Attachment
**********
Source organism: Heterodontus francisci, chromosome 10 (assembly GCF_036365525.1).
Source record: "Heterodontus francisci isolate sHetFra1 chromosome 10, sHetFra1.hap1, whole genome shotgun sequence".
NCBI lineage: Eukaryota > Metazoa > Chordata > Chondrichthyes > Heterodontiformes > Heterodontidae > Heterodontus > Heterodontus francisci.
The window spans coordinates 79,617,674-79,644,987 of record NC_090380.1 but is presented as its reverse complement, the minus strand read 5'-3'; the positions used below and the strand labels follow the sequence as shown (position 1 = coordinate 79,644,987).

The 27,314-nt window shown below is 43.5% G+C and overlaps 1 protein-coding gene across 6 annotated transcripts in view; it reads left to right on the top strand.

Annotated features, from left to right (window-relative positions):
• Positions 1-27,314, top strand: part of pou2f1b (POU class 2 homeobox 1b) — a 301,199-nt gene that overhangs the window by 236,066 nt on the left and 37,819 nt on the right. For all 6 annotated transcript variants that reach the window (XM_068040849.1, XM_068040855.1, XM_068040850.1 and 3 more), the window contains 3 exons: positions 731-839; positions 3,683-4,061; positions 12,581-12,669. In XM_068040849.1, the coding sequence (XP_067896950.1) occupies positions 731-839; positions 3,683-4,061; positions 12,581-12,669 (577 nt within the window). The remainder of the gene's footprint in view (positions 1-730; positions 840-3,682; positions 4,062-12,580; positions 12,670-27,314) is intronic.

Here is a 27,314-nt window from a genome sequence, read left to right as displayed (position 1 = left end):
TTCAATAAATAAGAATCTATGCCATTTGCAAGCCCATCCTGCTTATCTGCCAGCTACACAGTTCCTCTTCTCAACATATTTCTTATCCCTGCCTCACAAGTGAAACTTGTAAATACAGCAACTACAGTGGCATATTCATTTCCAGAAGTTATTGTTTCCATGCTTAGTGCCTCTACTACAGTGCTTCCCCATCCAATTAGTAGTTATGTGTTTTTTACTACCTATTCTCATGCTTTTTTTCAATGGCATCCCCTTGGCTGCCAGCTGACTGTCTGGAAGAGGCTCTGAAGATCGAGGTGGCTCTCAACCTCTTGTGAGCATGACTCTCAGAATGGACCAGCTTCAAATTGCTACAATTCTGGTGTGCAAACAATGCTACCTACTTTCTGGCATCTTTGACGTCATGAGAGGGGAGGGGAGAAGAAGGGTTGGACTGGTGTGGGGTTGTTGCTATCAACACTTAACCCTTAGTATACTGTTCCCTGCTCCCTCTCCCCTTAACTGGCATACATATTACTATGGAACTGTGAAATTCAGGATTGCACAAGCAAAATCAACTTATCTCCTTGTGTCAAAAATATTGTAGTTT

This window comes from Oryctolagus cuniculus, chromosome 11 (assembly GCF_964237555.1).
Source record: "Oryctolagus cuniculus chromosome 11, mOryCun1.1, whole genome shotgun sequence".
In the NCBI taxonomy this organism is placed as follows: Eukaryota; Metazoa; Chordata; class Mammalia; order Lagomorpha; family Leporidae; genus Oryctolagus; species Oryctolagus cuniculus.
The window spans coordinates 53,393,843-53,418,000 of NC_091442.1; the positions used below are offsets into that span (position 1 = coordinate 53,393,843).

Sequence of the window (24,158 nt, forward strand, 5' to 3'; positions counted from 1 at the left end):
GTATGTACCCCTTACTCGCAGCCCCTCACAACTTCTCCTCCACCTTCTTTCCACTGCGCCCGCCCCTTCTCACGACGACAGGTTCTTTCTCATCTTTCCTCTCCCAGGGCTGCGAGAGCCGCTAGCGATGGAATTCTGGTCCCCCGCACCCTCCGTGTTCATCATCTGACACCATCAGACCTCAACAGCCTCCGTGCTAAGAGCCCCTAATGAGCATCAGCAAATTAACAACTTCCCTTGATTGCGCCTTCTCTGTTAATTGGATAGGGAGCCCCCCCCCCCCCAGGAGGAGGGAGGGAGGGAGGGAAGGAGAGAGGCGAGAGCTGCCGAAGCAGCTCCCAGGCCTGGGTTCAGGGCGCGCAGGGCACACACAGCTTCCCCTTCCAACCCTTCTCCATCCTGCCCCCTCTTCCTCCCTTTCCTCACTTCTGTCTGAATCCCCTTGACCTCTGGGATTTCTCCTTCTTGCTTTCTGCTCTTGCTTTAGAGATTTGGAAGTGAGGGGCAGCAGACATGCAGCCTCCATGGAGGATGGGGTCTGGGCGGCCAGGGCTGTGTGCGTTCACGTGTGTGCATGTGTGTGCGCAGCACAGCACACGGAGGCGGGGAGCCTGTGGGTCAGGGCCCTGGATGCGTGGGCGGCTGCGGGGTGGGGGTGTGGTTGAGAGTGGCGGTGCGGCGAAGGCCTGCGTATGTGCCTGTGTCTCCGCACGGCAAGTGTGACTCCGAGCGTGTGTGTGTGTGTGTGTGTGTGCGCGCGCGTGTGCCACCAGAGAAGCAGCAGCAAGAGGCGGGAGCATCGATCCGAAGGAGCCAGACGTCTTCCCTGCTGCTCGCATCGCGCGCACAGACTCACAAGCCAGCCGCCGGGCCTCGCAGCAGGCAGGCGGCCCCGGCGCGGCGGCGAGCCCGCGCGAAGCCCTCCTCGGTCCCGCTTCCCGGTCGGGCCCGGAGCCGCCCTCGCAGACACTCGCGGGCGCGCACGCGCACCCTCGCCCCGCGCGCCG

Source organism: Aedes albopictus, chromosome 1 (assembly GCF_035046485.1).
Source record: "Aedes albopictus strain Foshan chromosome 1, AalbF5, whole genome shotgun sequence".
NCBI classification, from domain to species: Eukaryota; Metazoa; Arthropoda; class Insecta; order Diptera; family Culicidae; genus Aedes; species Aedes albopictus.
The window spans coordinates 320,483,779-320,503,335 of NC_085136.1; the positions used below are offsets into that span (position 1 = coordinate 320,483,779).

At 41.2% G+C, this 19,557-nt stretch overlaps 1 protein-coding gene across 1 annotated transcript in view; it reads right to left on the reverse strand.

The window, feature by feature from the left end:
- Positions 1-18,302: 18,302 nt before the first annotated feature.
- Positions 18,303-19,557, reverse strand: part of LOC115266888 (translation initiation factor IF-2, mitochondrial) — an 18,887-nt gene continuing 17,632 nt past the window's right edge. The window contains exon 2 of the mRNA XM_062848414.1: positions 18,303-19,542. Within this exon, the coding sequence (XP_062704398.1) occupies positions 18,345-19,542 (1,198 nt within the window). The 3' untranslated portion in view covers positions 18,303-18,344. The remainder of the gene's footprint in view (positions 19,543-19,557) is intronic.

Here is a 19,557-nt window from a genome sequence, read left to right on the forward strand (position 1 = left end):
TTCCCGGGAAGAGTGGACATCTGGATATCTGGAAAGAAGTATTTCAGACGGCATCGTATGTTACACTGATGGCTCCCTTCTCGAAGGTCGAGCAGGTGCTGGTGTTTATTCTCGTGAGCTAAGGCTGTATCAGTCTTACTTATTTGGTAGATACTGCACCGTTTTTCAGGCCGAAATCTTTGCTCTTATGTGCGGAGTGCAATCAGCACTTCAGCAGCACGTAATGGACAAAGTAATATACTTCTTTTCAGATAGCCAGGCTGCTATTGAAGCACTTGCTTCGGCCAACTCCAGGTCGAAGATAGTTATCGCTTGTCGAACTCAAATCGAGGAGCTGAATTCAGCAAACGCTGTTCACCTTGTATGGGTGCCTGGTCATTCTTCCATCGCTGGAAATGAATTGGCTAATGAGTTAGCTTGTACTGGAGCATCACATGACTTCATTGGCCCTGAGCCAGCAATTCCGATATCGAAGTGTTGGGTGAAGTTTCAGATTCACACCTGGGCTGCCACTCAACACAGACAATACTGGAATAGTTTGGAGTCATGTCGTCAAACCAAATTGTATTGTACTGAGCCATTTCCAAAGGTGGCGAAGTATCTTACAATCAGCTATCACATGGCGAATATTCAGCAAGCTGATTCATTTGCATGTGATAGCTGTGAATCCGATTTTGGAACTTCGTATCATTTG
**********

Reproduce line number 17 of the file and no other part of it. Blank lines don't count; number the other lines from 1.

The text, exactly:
Source record: "Aedes albopictus strain Foshan chromosome 1, AalbF5, whole genome shotgun sequence".